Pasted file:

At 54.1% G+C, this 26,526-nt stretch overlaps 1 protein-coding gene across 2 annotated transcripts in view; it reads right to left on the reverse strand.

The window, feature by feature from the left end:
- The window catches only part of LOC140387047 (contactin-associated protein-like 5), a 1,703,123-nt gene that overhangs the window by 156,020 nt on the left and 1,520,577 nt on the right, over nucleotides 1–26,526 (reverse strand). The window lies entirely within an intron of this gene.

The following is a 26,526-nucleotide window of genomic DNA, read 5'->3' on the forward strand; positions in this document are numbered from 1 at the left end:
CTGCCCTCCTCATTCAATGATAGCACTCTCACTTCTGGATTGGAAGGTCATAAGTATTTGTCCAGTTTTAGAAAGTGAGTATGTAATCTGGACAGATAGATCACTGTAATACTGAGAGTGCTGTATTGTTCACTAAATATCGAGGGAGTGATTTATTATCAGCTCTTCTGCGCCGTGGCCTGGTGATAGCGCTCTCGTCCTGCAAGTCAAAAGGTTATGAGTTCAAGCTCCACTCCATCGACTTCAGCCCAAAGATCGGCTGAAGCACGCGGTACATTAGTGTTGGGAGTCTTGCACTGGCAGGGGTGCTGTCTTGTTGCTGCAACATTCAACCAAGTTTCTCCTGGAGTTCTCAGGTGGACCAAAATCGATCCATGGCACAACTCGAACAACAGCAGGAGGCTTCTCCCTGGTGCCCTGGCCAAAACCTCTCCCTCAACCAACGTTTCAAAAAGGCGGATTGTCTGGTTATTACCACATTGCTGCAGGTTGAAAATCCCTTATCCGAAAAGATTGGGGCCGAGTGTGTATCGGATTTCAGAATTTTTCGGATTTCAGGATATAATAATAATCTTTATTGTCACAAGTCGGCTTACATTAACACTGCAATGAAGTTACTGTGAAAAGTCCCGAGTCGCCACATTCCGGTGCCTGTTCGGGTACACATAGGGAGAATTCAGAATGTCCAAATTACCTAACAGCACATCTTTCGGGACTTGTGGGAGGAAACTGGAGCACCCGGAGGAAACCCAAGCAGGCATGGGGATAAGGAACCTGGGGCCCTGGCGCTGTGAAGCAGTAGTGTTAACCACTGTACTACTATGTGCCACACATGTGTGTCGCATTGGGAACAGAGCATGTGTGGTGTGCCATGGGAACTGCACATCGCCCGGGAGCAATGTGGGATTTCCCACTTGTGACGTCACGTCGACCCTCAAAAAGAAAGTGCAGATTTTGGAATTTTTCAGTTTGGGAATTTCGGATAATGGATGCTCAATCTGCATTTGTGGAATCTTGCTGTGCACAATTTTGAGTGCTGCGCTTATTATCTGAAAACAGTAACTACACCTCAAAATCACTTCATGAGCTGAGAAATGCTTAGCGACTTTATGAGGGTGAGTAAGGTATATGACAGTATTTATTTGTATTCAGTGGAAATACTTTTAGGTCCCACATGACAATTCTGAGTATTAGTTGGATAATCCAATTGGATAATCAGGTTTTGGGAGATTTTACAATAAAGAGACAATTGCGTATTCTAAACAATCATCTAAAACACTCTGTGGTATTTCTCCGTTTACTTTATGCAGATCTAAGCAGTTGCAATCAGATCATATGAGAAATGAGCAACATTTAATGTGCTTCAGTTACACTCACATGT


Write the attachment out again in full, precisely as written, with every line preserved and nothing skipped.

At 54.1% G+C, this 26,526-nt stretch overlaps 1 protein-coding gene across 2 annotated transcripts in view; it reads right to left on the reverse strand.

The window, feature by feature from the left end:
- The window catches only part of LOC140387047 (contactin-associated protein-like 5), a 1,703,123-nt gene that overhangs the window by 156,020 nt on the left and 1,520,577 nt on the right, over nucleotides 1–26,526 (reverse strand). The window lies entirely within an intron of this gene.

The following is a 26,526-nucleotide window of genomic DNA, read 5'->3' on the forward strand; positions in this document are numbered from 1 at the left end:
CTGCCCTCCTCATTCAATGATAGCACTCTCACTTCTGGATTGGAAGGTCATAAGTATTTGTCCAGTTTTAGAAAGTGAGTATGTAATCTGGACAGATAGATCACTGTAATACTGAGAGTGCTGTATTGTTCACTAAATATCGAGGGAGTGATTTATTATCAGCTCTTCTGCGCCGTGGCCTGGTGATAGCGCTCTCGTCCTGCAAGTCAAAAGGTTATGAGTTCAAGCTCCACTCCATCGACTTCAGCCCAAAGATCGGCTGAAGCACGCGGTACATTAGTGTTGGGAGTCTTGCACTGGCAGGGGTGCTGTCTTGTTGCTGCAACATTCAACCAAGTTTCTCCTGGAGTTCTCAGGTGGACCAAAATCGATCCATGGCACAACTCGAACAACAGCAGGAGGCTTCTCCCTGGTGCCCTGGCCAAAACCTCTCCCTCAACCAACGTTTCAAAAAGGCGGATTGTCTGGTTATTACCACATTGCTGCAGGTTGAAAATCCCTTATCCGAAAAGATTGGGGCCGAGTGTGTATCGGATTTCAGAATTTTTCGGATTTCAGGATATAATAATAATCTTTATTGTCACAAGTCGGCTTACATTAACACTGCAATGAAGTTACTGTGAAAAGTCCCGAGTCGCCACATTCCGGTGCCTGTTCGGGTACACATAGGGAGAATTCAGAATGTCCAAATTACCTAACAGCACATCTTTCGGGACTTGTGGGAGGAAACTGGAGCACCCGGAGGAAACCCAAGCAGGCATGGGGATAAGGAACCTGGGGCCCTGGCGCTGTGAAGCAGTAGTGTTAACCACTGTACTACTATGTGCCACACATGTGTGTCGCATTGGGAACAGAGCATGTGTGGTGTGCCATGGGAACTGCACATCGCCCGGGAGCAATGTGGGATTTCCCACTTGTGACGTCACGTCGACCCTCAAAAAGAAAGTGCAGATTTTGGAATTTTTCAGTTTGGGAATTTCGGATAATGGATGCTCAATCTGCATTTGTGGAATCTTGCTGTGCACAATTTTGAGTGCTGCGCTTATTATCTGAAAACAGTAACTACACCTCAAAATCACTTCATGAGCTGAGAAATGCTTAGCGACTTTATGAGGGTGAGTAAGGTATATGACAGTATTTATTTGTATTCAGTGGAAATACTTTTAGGTCCCACATGACAATTCTGAGTATTAGTTGGATAATCCAATTGGATAATCAGGTTTTGGGAGATTTTACAATAAAGAGACAATTGCGTATTCTAAACAATCATCTAAAACACTCTGTGGTATTTCTCCGTTTACTTTATGCAGATCTAAGCAGTTGCAATCAGATCATATGAGAAATGAGCAACATTTAATGTGCTTCAGTTACACTCACATGT